The NFU believes a perfect storm of factors is undermining the family farm. Farms are burdened by a crushing debt—for each dollar earned, farmers are 23 dollars in debt. Under financial strain, farmers are forced to turn to agro-corporations that are increasingly financing farmers’ seeds, chemicals, and fertilizer—and farmers then return a share of their crop to the corporation.
Farmers who are in debt and bound by contracts to corporations are easily outbid by wealthy investors
who see farmland as a hot new commodity.
“We do know there are investors looking at Canadian farmland,” Kuyek said. “There are over 20 major investment funds that are being set up across the country. Some of them have been here for years, and others are more recent. Some are trying to find loopholes in the regulations in order to be able to channel private investor money in the acquisition of farmland because of provincial restrictions.”
Canada does not currently have any federals laws to protect against foreign interests investing in farmland. Provinces are responsible for regulating farmland purchases, with regulatory frameworks varying across the country. In 2003 Saskatchewan changed its provincial laws to allow out-of-province investment in its farmland.
According to the NFU, far from protecting small farms, the Canadian government has been paving the way for a non-farmer buy-up of Canada’s food land.
Crown agency Farm Credit Canada acts as the main financier for many of the country’s biggest farmland investment companies—providing multi-million-dollar loans and helping facilitate the sale or lease of land.
Michael Hoffort is a spokesperson from the agency and spoke with The Dominion regarding the NFU report.
“I wouldn’t say we are seeing a large amount of foreign investment coming towards farmland in Canada,” Hoffort said. “Often when it is a foreign investor, it is a farmer who is looking to immigrate into Canada, buy a farm and be a member of the community.”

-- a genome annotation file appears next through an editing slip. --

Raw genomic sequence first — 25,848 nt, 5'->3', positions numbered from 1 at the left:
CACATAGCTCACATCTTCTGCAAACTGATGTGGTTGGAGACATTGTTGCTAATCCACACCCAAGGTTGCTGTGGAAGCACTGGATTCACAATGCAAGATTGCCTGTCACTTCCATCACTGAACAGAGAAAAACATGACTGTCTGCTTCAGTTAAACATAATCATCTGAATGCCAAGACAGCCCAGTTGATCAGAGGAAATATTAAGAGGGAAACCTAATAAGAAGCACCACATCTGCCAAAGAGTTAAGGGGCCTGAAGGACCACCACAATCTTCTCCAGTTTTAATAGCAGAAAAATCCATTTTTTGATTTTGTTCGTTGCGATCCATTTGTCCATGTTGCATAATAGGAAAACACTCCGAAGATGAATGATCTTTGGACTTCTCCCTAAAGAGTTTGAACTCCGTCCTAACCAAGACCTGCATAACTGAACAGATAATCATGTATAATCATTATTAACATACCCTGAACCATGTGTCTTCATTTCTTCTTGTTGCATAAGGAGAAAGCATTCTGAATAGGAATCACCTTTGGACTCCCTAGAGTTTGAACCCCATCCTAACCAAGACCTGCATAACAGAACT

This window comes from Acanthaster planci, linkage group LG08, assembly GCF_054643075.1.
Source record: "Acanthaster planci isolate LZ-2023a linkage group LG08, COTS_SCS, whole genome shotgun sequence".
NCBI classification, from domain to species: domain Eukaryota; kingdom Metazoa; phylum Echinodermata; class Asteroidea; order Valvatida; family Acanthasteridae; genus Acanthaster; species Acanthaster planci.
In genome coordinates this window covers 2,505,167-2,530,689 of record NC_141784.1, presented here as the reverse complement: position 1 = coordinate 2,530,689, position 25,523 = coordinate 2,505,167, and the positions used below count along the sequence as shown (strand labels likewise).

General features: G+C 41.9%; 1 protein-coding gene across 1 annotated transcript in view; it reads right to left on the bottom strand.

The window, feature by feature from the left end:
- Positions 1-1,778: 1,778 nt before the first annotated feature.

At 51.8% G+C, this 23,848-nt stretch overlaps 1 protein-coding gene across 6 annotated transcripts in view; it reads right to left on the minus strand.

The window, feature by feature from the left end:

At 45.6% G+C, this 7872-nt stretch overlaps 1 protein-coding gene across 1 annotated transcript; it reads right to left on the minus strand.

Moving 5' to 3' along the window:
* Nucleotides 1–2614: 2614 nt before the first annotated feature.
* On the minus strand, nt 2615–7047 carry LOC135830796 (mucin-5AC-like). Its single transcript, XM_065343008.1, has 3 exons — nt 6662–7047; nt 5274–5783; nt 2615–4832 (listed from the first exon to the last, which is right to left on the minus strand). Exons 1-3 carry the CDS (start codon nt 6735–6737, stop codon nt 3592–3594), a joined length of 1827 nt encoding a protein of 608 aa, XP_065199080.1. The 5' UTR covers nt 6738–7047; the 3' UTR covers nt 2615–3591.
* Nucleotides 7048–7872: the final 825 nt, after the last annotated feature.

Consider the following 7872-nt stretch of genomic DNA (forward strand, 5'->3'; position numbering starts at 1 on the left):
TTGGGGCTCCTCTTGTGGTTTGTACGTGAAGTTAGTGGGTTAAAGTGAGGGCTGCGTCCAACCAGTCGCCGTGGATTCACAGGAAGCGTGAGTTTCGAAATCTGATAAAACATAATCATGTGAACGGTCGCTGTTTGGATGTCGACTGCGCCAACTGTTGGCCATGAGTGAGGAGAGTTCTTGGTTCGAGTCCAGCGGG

But Farm Credit Canada has been very friendly to the largest Canadian farmland investment company Assiniboia, offering generous grants. The company has grown rapidly over the last two years, tripling its holdings to its current 100,000 acres.
Assiniboia’s primary source of capital is the taxpayer-owned Farm Credit Canada. In 2009, the company signed a mortgage agreement package that will see it receive an additional $9 million in borrowing capacity at “very low long-term rates,” according to an Assiniboia report.
When asked what data Farm Credit Canada has collected to compare how much foreign investment has been carried out over the last few years, Hoffort couldn’t give any figures.
“We haven’t done the analysis of crunching the numbers to find out how much farmland has been purchased domestically or by foreign buyers,” he said.
Hoffort explained that Farm Credit Canada only provides loans to applicants with a Canadian backer in the package, but he did not disclose what the percentage of the holding had to be Canadian.
“We lend to farms of all sizes,” he said. “The vast majority are family managed, and they come in many shapes and sizes. Farms in general have been growing in size for years—it is just part of the economy.”
Hoffort did have words to reassure the public. “Our focus is very much on agriculture, agricultural producers and the majority of those are by and large family farms. It has been in the past that way, and I can assure you that it will be that way in the future.”
The UN Food and Agriculture Organization estimates there are currently over a billion people on the planet who suffer from hunger. The number continues to grow.
Kuyek believes the new phenomenon of agricultural land grabs provides important lessons about the failure of the market, and the failure of the global food system.
“We must get food production back in the hands of small farmers, ensuring their livelihood and ensuring that people are fed from the food system and that it isn’t about profit,” he said.
The urgency will only grow as these problems are compounded by climate change.
“The question is not ‘what do we do with all this private sector interest in farming that has sprung up,’” he said, “but rather ‘how do we create a system of farming, how do we create a food system that actually feeds people.’”
Amy Miller is a media maker and community organizer who resides in Montreal.